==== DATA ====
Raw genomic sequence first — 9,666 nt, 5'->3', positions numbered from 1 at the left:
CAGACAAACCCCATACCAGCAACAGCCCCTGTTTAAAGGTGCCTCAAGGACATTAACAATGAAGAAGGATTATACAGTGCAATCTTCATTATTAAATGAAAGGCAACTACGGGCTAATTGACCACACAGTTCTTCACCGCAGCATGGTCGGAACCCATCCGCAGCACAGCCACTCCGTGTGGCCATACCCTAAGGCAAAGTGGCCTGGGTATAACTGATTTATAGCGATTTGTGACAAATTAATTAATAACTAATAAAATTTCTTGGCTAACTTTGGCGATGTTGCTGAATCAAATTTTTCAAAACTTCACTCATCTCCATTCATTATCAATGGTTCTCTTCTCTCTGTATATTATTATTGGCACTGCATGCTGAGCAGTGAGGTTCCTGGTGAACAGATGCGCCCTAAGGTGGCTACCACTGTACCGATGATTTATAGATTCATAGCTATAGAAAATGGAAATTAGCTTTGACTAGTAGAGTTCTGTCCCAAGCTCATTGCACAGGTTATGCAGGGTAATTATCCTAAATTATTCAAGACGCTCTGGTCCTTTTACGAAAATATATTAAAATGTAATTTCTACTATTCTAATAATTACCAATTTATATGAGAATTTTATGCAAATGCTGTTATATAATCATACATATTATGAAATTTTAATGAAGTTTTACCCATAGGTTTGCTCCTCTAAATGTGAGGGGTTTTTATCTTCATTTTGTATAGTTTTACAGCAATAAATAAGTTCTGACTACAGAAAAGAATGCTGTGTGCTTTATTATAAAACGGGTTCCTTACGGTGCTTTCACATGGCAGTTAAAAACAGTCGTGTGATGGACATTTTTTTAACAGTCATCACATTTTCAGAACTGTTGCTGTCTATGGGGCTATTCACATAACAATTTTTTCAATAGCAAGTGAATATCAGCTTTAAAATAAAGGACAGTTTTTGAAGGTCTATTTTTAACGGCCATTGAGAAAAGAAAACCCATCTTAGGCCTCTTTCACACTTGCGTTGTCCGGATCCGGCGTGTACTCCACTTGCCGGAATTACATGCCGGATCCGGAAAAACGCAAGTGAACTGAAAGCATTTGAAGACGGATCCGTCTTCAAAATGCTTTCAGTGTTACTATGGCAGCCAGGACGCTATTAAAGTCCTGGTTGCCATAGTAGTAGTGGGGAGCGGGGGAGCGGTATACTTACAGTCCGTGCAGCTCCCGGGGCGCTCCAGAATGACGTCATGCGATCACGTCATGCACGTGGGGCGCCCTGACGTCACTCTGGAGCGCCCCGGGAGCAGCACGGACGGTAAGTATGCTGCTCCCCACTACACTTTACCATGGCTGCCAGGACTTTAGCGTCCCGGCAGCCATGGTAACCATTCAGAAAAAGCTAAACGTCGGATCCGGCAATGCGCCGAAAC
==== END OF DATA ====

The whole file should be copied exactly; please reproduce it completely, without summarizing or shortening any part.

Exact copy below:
Raw genomic sequence first — 9,666 nt, 5'->3', positions numbered from 1 at the left:
CAGACAAACCCCATACCAGCAACAGCCCCTGTTTAAAGGTGCCTCAAGGACATTAACAATGAAGAAGGATTATACAGTGCAATCTTCATTATTAAATGAAAGGCAACTACGGGCTAATTGACCACACAGTTCTTCACCGCAGCATGGTCGGAACCCATCCGCAGCACAGCCACTCCGTGTGGCCATACCCTAAGGCAAAGTGGCCTGGGTATAACTGATTTATAGCGATTTGTGACAAATTAATTAATAACTAATAAAATTTCTTGGCTAACTTTGGCGATGTTGCTGAATCAAATTTTTCAAAACTTCACTCATCTCCATTCATTATCAATGGTTCTCTTCTCTCTGTATATTATTATTGGCACTGCATGCTGAGCAGTGAGGTTCCTGGTGAACAGATGCGCCCTAAGGTGGCTACCACTGTACCGATGATTTATAGATTCATAGCTATAGAAAATGGAAATTAGCTTTGACTAGTAGAGTTCTGTCCCAAGCTCATTGCACAGGTTATGCAGGGTAATTATCCTAAATTATTCAAGACGCTCTGGTCCTTTTACGAAAATATATTAAAATGTAATTTCTACTATTCTAATAATTACCAATTTATATGAGAATTTTATGCAAATGCTGTTATATAATCATACATATTATGAAATTTTAATGAAGTTTTACCCATAGGTTTGCTCCTCTAAATGTGAGGGGTTTTTATCTTCATTTTGTATAGTTTTACAGCAATAAATAAGTTCTGACTACAGAAAAGAATGCTGTGTGCTTTATTATAAAACGGGTTCCTTACGGTGCTTTCACATGGCAGTTAAAAACAGTCGTGTGATGGACATTTTTTTAACAGTCATCACATTTTCAGAACTGTTGCTGTCTATGGGGCTATTCACATAACAATTTTTTCAATAGCAAGTGAATATCAGCTTTAAAATAAAGGACAGTTTTTGAAGGTCTATTTTTAACGGCCATTGAGAAAAGAAAACCCATCTTAGGCCTCTTTCACACTTGCGTTGTCCGGATCCGGCGTGTACTCCACTTGCCGGAATTACATGCCGGATCCGGAAAAACGCAAGTGAACTGAAAGCATTTGAAGACGGATCCGTCTTCAAAATGCTTTCAGTGTTACTATGGCAGCCAGGACGCTATTAAAGTCCTGGTTGCCATAGTAGTAGTGGGGAGCGGGGGAGCGGTATACTTACAGTCCGTGCAGCTCCCGGGGCGCTCCAGAATGACGTCATGCGATCACGTCATGCACGTGGGGCGCCCTGACGTCACTCTGGAGCGCCCCGGGAGCAGCACGGACGGTAAGTATGCTGCTCCCCACTACACTTTACCATGGCTGCCAGGACTTTAGCGTCCCGGCAGCCATGGTAACCATTCAGAAAAAGCTAAACGTCGGATCCGGCAATGCGCCGAAAC